Like a well-oiled, finely tuned machine, a cappella groups require similar finesse when harmonizing on their carefully arranged numbers.
Italian for “in the manner of the church,” a cappella is the name for music sung by a group without the aid of instruments. All of the music behind the main vocals is provided by members ooh-ing, ah-ing, manipulating their vocal chords and even beatboxing.
Temple is home to four a cappella groups: Broad Street Line, the only all-male group; Singchronize, the only all-female group; OwlCappella, a coed group on Main Campus and Low Key, a coed show choir.
For the students in these groups, a cappella is more than just about the music – it’s about the community that comes along with sharing the same passion.
“We’re all very close knit and I think we all just really love to sing,“ said Virginia Laskowski, a junior public relations major and the president of Singchronize. “A lot of times it’s nice to have groups [that offer variety]. Our a cappella group isn’t all music students – I’m not a music student. So it’s nice for all of us to come together and have an outlet for something we’re all very passionate about.”
The camaraderie between the groups extended to auditions, which all of the groups planned to have the same week in order to give potential members the option of auditioning for as many groups as they wanted.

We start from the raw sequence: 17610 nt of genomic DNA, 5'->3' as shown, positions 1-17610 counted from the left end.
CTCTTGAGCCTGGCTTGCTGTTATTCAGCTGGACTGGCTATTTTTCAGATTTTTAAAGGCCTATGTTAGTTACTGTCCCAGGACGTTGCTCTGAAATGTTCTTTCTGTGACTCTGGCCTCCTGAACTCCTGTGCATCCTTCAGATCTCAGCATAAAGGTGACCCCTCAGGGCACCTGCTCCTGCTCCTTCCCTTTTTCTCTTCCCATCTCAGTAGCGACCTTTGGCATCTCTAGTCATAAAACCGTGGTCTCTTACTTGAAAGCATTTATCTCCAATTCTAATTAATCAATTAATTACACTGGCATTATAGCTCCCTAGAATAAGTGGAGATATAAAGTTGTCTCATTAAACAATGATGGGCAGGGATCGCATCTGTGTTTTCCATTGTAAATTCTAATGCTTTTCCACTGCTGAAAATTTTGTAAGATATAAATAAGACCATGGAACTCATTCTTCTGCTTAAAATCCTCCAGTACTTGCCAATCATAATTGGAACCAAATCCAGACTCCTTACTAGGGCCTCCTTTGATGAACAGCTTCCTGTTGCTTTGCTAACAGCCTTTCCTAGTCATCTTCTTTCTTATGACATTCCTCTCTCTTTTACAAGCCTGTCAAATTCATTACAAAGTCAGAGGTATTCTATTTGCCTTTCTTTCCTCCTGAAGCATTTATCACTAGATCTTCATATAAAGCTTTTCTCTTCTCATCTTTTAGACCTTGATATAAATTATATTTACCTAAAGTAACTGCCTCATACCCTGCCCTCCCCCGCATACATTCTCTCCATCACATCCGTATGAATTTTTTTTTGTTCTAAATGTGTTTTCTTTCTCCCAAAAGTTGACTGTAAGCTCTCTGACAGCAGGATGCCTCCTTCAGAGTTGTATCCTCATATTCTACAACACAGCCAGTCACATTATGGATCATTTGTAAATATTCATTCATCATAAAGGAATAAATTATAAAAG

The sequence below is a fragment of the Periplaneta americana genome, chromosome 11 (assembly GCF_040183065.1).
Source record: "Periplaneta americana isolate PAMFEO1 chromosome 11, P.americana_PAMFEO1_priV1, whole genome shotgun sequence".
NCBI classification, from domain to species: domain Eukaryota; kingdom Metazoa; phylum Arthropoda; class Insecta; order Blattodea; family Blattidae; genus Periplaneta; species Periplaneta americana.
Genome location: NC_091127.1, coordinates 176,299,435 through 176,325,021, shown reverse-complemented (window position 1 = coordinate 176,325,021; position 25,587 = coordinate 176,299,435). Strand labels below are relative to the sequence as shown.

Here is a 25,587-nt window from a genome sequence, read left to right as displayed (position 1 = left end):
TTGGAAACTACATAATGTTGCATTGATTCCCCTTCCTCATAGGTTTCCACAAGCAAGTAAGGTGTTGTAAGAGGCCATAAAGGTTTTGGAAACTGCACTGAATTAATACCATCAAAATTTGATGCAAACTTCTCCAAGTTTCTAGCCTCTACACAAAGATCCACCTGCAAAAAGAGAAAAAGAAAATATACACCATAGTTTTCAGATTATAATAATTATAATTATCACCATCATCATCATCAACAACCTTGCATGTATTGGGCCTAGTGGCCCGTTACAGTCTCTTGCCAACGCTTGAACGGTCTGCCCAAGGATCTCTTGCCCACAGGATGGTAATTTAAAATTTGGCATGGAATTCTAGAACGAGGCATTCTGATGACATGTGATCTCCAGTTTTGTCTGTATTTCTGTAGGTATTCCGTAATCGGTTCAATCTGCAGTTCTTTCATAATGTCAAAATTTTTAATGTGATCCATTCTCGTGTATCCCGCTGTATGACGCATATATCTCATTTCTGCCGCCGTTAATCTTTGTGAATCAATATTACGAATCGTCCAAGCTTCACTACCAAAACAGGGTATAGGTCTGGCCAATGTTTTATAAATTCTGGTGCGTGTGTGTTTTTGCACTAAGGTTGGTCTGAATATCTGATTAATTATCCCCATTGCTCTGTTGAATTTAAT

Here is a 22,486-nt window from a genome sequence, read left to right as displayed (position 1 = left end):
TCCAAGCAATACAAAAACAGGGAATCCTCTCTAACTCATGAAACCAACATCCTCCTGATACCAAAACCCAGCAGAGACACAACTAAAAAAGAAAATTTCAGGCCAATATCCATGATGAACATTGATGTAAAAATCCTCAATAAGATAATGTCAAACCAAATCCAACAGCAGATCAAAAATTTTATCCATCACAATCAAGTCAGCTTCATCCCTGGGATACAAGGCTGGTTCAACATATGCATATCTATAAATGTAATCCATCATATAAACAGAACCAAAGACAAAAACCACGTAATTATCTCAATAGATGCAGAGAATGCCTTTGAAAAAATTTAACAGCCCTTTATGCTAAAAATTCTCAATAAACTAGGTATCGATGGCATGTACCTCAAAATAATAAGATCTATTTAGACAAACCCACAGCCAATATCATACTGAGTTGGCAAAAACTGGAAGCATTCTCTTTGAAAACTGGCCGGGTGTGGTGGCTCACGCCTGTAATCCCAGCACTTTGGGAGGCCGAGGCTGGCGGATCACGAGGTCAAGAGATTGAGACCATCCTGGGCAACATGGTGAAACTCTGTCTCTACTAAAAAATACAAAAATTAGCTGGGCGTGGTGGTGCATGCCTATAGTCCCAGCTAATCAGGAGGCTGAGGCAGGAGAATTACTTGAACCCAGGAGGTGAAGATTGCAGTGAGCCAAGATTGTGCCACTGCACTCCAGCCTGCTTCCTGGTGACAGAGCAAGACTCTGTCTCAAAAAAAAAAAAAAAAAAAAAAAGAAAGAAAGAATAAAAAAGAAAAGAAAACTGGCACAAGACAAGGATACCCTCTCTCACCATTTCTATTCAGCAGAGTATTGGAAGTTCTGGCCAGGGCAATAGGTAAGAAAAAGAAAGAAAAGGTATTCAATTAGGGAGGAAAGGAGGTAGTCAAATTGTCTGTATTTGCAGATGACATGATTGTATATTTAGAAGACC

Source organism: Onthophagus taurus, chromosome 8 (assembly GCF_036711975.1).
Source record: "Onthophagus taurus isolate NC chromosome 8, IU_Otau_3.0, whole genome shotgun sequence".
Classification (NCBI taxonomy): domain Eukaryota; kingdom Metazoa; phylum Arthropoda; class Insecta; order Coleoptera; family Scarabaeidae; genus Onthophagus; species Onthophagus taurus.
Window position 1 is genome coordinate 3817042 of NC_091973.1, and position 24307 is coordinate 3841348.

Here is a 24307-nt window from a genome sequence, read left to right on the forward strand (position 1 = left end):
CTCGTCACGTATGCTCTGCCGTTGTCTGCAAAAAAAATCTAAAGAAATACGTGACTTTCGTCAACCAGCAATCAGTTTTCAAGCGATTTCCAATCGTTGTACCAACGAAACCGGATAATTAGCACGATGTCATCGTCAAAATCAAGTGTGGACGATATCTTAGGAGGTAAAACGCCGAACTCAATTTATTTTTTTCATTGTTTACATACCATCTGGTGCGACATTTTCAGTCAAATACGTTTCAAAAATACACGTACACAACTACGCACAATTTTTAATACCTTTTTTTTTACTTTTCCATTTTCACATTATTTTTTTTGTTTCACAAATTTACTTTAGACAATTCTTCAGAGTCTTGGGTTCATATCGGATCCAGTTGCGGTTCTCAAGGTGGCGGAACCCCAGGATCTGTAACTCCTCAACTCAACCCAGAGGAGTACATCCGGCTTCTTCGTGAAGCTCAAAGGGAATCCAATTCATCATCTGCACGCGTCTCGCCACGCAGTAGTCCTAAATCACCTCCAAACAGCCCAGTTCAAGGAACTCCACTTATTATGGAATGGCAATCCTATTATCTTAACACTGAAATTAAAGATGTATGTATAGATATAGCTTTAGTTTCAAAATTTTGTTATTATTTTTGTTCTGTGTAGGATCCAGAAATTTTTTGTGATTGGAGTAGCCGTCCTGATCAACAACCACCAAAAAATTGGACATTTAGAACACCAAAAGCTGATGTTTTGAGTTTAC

“We were pitching other people’s auditions and we were all working together,” said Kevin Chemidlin, a junior computer science major and president of OwlCappella.
At the heart of Temple’s a cappella community is Singchronize, the oldest group on campus, founded in 2002. The repertoire of this group has recently included “Survivor” by Destiny’s Child and “Call Me Maybe” by Carly Rae Jepsen.
Singchronize was able to perform at a Phillies game during the summer and in the past has also had the opportunity to sing at other professional Philadelphia sports teams’ games and secured gigs to sing at weddings.
To commemorate its 10-year anniversary, Laskowski hopes to contact past members of Singchronize to have a reunion concert.
“We’re trying to get a group of alumni together to do a combined song and then a song of their own because really, we wouldn’t be here without the alumni,” Lasksowski said.
“Broad Street Line and Singchronize have always been close, just because until [two years ago] we were the only a cappella groups. OwlCapella and Low Key have created themselves in the last couple of years, but as a new a cappella group comes, we welcome them into the TU a cappella circle,” she said.
Broad Street Line
Founded one year after Singchronize in 2003, Broad Street Line has been one of the most active groups on social media, posting constant videos of performances and producing a YouTube video promoting their auditions.
The most viewed video on the Broad Street Line’s YouTube account, with almost 26,000 views, is their rendition of “Otherside” by the Red Hot Chili Peppers.